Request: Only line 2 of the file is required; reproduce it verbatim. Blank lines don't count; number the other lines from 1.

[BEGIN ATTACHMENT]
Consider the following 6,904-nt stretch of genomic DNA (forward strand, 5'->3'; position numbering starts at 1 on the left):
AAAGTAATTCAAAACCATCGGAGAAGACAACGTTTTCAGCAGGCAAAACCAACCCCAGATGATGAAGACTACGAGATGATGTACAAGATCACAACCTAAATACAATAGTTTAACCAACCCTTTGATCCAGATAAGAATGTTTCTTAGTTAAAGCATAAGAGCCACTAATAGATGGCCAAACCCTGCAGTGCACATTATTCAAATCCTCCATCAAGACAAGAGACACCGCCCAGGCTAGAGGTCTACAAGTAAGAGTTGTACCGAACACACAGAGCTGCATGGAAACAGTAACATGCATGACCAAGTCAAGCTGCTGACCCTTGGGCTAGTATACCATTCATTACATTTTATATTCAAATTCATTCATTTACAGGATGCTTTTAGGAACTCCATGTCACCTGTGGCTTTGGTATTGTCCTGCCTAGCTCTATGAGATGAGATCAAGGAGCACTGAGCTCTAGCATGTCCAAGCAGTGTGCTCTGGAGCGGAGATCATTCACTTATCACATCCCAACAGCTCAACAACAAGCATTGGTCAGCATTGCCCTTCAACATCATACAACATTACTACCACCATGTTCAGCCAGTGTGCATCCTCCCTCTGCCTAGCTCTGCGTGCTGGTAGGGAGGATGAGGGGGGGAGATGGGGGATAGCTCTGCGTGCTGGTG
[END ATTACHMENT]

AAAGTAATTCAAAACCATCGGAGAAGACAACGTTTTCAGCAGGCAAAACCAACCCCAGATGATGAAGACTACGAGATGATGTACAAGATCACAACCTAAATACAATAGTTTAACCAACCCTTTGATCCAGATAAGAATGTTTCTTAGTTAAAGCATAAGAGCCACTAATAGATGGCCAAACCCTGCAGTGCACATTATTCAAATCCTCCATCAAGACAAGAGACACCGCCCAGGCTAGAGGTCTACAAGTAAGAGTTGTACCGAACACACAGAGCTGCATGGAAACAGTAACATGCATGACCAAGTCAAGCTGCTGACCCTTGGGCTAGTATACCATTCATTACATTTTATATTCAAATTCATTCATTTACAGGATGCTTTTAGGAACTCCATGTCACCTGTGGCTTTGGTATTGTCCTGCCTAGCTCTATGAGATGAGATCAAGGAGCACTGAGCTCTAGCATGTCCAAGCAGTGTGCTCTGGAGCGGAGATCATTCACTTATCACATCCCAACAGCTCAACAACAAGCATTGGTCAGCATTGCCCTTCAACATCATACAACATTACTACCACCATGTTCAGCCAGTGTGCATCCTCCCTCTGCCTAGCTCTGCGTGCTGGTAGGGAGGATGAGGGGGGGAGATGGGGGATAGCTCTGCGTGCTGGTG